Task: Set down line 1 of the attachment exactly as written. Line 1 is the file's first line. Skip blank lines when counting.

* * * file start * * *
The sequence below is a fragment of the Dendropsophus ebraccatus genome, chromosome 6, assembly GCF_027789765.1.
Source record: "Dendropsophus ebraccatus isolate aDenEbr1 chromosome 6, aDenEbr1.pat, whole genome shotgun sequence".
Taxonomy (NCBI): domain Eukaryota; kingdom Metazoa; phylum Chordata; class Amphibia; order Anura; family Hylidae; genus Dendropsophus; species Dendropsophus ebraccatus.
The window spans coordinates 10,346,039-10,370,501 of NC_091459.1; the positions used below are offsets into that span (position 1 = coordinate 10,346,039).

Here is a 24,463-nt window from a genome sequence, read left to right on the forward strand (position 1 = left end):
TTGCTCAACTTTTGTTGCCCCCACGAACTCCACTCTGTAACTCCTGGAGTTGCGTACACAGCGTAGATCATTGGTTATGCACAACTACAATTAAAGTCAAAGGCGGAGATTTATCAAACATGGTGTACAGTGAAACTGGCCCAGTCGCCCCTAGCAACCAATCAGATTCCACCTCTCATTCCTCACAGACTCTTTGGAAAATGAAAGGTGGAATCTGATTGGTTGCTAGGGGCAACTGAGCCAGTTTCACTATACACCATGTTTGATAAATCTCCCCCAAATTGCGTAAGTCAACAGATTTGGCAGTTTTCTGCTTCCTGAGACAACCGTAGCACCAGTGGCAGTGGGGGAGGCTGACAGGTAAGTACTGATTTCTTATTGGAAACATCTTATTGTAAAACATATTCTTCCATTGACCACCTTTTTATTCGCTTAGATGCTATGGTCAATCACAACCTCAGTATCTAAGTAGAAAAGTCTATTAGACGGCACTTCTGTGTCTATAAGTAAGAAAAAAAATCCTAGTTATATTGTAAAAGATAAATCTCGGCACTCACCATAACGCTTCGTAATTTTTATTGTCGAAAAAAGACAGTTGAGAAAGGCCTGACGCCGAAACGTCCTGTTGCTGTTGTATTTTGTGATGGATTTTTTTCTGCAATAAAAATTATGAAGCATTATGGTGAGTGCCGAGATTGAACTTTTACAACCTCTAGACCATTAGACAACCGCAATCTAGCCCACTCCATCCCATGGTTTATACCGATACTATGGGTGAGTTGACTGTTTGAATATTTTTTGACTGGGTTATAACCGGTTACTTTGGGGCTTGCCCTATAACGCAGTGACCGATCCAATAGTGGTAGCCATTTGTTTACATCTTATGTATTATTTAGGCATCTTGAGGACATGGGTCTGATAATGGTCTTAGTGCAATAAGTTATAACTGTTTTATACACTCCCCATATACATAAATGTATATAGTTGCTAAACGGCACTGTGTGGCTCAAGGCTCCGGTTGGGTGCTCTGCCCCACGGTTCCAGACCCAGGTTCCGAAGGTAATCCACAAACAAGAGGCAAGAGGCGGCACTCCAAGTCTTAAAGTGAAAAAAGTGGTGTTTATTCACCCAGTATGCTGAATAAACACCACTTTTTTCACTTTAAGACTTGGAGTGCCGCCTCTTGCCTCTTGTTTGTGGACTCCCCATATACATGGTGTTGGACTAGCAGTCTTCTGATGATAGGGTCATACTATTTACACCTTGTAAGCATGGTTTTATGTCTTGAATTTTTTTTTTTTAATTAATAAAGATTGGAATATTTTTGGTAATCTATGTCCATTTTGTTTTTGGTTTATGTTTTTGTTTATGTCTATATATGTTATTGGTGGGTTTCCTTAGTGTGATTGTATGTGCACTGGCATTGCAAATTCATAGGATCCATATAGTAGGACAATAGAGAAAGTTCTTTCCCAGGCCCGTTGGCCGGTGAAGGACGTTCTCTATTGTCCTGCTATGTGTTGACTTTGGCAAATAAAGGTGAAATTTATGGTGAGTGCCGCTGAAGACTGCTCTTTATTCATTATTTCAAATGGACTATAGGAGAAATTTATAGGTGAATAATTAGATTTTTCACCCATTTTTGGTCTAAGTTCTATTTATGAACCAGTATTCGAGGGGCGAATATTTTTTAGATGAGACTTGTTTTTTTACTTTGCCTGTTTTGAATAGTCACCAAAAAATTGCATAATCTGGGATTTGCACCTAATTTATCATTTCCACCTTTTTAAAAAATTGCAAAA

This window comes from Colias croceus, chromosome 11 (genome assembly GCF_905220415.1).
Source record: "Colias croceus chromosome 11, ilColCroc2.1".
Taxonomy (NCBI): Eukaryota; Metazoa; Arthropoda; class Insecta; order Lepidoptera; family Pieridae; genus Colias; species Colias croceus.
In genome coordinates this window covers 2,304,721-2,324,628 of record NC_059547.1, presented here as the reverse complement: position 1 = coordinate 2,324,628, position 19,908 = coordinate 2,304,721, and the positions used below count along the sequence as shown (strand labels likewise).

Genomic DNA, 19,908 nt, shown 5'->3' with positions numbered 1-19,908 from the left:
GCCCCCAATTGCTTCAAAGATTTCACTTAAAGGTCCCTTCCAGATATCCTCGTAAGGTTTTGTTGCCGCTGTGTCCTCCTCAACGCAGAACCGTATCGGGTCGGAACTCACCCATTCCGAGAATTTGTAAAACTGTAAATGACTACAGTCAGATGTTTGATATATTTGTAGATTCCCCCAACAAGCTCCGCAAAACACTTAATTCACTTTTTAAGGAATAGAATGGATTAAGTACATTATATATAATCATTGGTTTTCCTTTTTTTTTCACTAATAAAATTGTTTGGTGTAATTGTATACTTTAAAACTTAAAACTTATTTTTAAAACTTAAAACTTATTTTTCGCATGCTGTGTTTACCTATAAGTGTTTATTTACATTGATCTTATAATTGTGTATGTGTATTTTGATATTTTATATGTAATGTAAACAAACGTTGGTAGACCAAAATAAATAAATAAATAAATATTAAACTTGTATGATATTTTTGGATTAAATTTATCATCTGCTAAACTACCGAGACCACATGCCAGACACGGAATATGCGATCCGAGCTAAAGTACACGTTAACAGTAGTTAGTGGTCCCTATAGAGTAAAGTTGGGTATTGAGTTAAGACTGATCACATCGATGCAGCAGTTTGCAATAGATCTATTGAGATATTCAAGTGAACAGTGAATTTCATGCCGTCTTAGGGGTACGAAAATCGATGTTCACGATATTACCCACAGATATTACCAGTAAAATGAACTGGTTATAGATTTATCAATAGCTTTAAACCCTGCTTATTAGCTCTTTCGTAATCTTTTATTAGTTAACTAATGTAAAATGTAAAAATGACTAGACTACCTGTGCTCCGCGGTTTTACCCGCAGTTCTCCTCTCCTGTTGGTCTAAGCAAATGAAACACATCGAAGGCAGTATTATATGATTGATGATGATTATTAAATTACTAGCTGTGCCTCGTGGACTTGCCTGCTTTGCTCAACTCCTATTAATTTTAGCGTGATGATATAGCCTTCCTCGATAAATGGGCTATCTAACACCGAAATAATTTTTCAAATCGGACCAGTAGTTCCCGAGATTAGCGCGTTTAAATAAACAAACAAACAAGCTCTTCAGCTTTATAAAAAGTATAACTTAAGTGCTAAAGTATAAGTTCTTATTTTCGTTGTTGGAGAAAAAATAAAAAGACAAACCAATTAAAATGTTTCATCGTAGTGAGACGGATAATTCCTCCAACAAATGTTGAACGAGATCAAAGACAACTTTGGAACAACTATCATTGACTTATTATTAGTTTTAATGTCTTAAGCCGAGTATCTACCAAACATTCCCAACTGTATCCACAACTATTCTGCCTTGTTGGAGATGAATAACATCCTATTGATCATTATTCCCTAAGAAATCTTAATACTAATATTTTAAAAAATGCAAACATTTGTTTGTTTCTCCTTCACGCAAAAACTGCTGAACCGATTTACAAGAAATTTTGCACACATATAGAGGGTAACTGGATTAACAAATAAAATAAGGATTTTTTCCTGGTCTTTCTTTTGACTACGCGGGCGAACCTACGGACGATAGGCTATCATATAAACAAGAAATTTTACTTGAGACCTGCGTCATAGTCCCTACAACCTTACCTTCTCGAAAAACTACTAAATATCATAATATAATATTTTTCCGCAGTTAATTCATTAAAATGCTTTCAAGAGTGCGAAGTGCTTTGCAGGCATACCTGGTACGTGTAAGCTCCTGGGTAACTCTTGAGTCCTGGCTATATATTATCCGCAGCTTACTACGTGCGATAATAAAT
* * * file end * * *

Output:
The sequence below is a fragment of the Dendropsophus ebraccatus genome, chromosome 6, assembly GCF_027789765.1.